In my organization, I am involved in identifying, locating, evaluating, and utilizing information to solve problems at hand. In this context, through applying judgment and critical thinking skills, I know the type of information that I should access and use. Also, I apply computer literacy and critical thinking skills to help learners to acquire knowledge. Through my efforts to improve my literacy skills, I use sources of information carefully, and I am aware of the fact that they become old in five years, a reality that “enables many professionals to improve their knowledge and skills regularly” (Turusheva, 2009, p. 128). I think that what I do is related to the SLP model for the reason that it promotes long-term processes of acquiring knowledge (scholarship), the ability to impact my academic life (leadership) positively, and my professional contribution to organizational outcomes (practice).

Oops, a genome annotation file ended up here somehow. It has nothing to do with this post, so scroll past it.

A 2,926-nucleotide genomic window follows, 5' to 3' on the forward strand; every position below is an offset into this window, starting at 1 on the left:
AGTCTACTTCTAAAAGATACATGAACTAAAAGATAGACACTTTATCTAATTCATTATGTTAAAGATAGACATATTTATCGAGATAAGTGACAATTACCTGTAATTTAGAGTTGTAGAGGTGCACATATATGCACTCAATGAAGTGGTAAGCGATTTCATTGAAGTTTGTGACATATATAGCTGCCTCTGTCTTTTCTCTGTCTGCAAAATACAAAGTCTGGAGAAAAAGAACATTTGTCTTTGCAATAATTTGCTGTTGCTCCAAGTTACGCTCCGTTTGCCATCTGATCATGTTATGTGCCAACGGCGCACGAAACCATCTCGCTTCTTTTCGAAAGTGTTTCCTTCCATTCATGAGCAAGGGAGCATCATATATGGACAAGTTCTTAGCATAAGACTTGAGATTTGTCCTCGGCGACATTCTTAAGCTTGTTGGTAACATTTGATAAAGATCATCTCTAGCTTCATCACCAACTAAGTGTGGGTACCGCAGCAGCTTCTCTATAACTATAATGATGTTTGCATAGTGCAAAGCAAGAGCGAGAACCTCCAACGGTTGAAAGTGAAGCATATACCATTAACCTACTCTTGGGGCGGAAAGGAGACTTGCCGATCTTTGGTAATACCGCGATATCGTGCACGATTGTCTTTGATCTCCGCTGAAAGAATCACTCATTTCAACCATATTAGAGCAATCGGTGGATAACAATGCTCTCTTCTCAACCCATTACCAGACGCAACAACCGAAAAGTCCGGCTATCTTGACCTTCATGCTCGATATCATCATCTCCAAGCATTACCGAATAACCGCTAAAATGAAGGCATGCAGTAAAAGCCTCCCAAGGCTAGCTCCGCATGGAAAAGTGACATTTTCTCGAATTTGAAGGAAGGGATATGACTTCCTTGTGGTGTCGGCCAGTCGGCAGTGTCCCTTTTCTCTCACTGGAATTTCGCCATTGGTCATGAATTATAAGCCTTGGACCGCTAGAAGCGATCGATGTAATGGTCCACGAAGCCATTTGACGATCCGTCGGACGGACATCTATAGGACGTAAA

In conclusion, the SLP model is a valuable tool for leaders and scholars in the contemporary world that is typified by relatively high levels of dynamism. This paper has demonstrated that it would be misleading to separate leadership from scholarship and excellent practice. Scholars, leaders, and practitioners should adopt the three elements of the SLP model.


Badke, W. (2009). How we failed the net generation. Online, 33(4), 47-49.

Russel, P. (2009). Why Universities Need Information Literacy Now More than Ever. Canadian Library Association, 55(3), 92-94.

Saunders, L. (2009). The future of information literacy in academic libraries: a Delphi study. Portal: Libraries and the Academy, 9(1), 99-114.

Turusheva, L. (2009). Students information competence and its importance for life-long education. Problems of Education in the 21st Century, 12(6), 126-132.